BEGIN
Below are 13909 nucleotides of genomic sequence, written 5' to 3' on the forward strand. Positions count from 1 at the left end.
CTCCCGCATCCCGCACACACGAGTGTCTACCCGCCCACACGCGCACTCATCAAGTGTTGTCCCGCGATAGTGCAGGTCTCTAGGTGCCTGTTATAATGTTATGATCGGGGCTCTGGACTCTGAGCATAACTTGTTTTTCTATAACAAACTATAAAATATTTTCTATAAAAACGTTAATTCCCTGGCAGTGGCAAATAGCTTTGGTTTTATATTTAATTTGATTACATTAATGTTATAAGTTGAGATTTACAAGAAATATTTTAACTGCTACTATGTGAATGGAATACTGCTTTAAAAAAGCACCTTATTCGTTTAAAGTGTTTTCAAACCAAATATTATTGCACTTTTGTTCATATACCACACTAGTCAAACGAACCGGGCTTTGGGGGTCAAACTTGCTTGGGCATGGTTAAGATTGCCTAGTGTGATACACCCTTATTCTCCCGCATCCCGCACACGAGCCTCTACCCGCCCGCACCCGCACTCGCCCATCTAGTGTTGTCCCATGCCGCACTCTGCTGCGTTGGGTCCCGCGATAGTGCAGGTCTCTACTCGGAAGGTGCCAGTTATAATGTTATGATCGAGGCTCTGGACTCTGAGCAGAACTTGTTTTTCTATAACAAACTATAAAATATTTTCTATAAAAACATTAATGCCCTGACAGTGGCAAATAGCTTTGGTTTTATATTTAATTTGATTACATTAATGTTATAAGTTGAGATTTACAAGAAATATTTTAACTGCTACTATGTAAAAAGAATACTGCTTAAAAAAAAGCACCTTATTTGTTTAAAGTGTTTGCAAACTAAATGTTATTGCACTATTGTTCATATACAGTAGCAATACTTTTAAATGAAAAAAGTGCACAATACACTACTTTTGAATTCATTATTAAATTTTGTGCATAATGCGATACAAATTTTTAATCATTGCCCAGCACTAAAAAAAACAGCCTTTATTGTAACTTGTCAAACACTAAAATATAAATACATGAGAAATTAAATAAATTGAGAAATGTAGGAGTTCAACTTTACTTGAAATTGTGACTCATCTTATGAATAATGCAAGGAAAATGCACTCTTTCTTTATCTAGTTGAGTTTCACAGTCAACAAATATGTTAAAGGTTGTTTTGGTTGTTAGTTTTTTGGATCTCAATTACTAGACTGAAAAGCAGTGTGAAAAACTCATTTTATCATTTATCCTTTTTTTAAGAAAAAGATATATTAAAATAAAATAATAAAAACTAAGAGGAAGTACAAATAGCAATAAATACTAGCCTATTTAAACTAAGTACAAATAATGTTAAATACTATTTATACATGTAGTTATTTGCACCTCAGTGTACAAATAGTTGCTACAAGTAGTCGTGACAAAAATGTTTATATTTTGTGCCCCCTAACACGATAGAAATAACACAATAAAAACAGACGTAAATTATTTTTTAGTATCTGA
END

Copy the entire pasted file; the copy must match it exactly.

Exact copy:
Below are 13909 nucleotides of genomic sequence, written 5' to 3' on the forward strand. Positions count from 1 at the left end.
CTCCCGCATCCCGCACACACGAGTGTCTACCCGCCCACACGCGCACTCATCAAGTGTTGTCCCGCGATAGTGCAGGTCTCTAGGTGCCTGTTATAATGTTATGATCGGGGCTCTGGACTCTGAGCATAACTTGTTTTTCTATAACAAACTATAAAATATTTTCTATAAAAACGTTAATTCCCTGGCAGTGGCAAATAGCTTTGGTTTTATATTTAATTTGATTACATTAATGTTATAAGTTGAGATTTACAAGAAATATTTTAACTGCTACTATGTGAATGGAATACTGCTTTAAAAAAGCACCTTATTCGTTTAAAGTGTTTTCAAACCAAATATTATTGCACTTTTGTTCATATACCACACTAGTCAAACGAACCGGGCTTTGGGGGTCAAACTTGCTTGGGCATGGTTAAGATTGCCTAGTGTGATACACCCTTATTCTCCCGCATCCCGCACACGAGCCTCTACCCGCCCGCACCCGCACTCGCCCATCTAGTGTTGTCCCATGCCGCACTCTGCTGCGTTGGGTCCCGCGATAGTGCAGGTCTCTACTCGGAAGGTGCCAGTTATAATGTTATGATCGAGGCTCTGGACTCTGAGCAGAACTTGTTTTTCTATAACAAACTATAAAATATTTTCTATAAAAACATTAATGCCCTGACAGTGGCAAATAGCTTTGGTTTTATATTTAATTTGATTACATTAATGTTATAAGTTGAGATTTACAAGAAATATTTTAACTGCTACTATGTAAAAAGAATACTGCTTAAAAAAAAGCACCTTATTTGTTTAAAGTGTTTGCAAACTAAATGTTATTGCACTATTGTTCATATACAGTAGCAATACTTTTAAATGAAAAAAGTGCACAATACACTACTTTTGAATTCATTATTAAATTTTGTGCATAATGCGATACAAATTTTTAATCATTGCCCAGCACTAAAAAAAACAGCCTTTATTGTAACTTGTCAAACACTAAAATATAAATACATGAGAAATTAAATAAATTGAGAAATGTAGGAGTTCAACTTTACTTGAAATTGTGACTCATCTTATGAATAATGCAAGGAAAATGCACTCTTTCTTTATCTAGTTGAGTTTCACAGTCAACAAATATGTTAAAGGTTGTTTTGGTTGTTAGTTTTTTGGATCTCAATTACTAGACTGAAAAGCAGTGTGAAAAACTCATTTTATCATTTATCCTTTTTTTAAGAAAAAGATATATTAAAATAAAATAATAAAAACTAAGAGGAAGTACAAATAGCAATAAATACTAGCCTATTTAAACTAAGTACAAATAATGTTAAATACTATTTATACATGTAGTTATTTGCACCTCAGTGTACAAATAGTTGCTACAAGTAGTCGTGACAAAAATGTTTATATTTTGTGCCCCCTAACACGATAGAAATAACACAATAAAAACAGACGTAAATTATTTTTTAGTATCTGA